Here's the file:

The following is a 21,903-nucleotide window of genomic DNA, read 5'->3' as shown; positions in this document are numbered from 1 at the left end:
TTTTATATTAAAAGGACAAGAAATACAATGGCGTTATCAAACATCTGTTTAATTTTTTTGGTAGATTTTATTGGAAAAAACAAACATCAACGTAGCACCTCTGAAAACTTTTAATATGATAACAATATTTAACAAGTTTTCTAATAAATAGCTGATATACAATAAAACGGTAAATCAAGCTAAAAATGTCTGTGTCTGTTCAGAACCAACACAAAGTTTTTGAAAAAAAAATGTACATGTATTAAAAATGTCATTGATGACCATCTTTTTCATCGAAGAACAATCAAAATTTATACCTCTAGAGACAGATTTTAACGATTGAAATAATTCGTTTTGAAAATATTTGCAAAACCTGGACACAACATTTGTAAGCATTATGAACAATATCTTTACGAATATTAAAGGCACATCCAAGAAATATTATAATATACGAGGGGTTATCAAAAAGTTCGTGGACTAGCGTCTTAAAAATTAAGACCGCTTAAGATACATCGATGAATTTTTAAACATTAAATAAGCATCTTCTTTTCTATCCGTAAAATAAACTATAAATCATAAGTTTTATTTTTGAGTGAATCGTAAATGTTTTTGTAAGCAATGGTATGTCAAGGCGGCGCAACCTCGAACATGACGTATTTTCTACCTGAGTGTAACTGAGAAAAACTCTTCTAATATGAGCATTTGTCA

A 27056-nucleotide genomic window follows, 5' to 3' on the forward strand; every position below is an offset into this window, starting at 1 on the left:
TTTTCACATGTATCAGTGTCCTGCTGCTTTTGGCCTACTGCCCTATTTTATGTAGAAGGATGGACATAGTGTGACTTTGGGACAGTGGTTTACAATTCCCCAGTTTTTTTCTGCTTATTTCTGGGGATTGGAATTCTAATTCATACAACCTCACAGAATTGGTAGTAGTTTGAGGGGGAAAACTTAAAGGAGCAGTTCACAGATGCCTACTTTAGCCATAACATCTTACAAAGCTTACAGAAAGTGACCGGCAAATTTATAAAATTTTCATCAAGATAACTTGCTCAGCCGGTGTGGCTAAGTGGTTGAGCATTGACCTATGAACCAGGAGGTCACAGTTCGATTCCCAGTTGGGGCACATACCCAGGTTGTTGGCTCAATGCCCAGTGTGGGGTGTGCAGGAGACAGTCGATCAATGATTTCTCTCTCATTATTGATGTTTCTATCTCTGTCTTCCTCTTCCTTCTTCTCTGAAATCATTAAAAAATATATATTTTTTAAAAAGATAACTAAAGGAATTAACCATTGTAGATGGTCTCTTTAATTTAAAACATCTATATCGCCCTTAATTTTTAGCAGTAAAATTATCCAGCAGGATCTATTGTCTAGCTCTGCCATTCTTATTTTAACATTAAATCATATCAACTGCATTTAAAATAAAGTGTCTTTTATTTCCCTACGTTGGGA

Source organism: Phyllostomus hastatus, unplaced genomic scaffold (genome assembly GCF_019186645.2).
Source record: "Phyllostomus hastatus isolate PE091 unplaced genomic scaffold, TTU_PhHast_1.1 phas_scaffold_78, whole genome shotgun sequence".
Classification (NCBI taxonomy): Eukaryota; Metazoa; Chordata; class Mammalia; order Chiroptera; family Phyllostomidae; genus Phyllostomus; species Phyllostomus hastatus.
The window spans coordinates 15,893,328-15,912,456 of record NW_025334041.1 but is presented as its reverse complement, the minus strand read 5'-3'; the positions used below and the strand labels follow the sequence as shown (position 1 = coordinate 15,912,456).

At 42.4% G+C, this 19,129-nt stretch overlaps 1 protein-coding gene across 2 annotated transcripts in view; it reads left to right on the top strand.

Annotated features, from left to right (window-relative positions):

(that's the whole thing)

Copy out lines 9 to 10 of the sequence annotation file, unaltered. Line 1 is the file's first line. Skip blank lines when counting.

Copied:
At 42.4% G+C, this 19,129-nt stretch overlaps 1 protein-coding gene across 2 annotated transcripts in view; it reads left to right on the top strand.

Annotated features, from left to right (window-relative positions):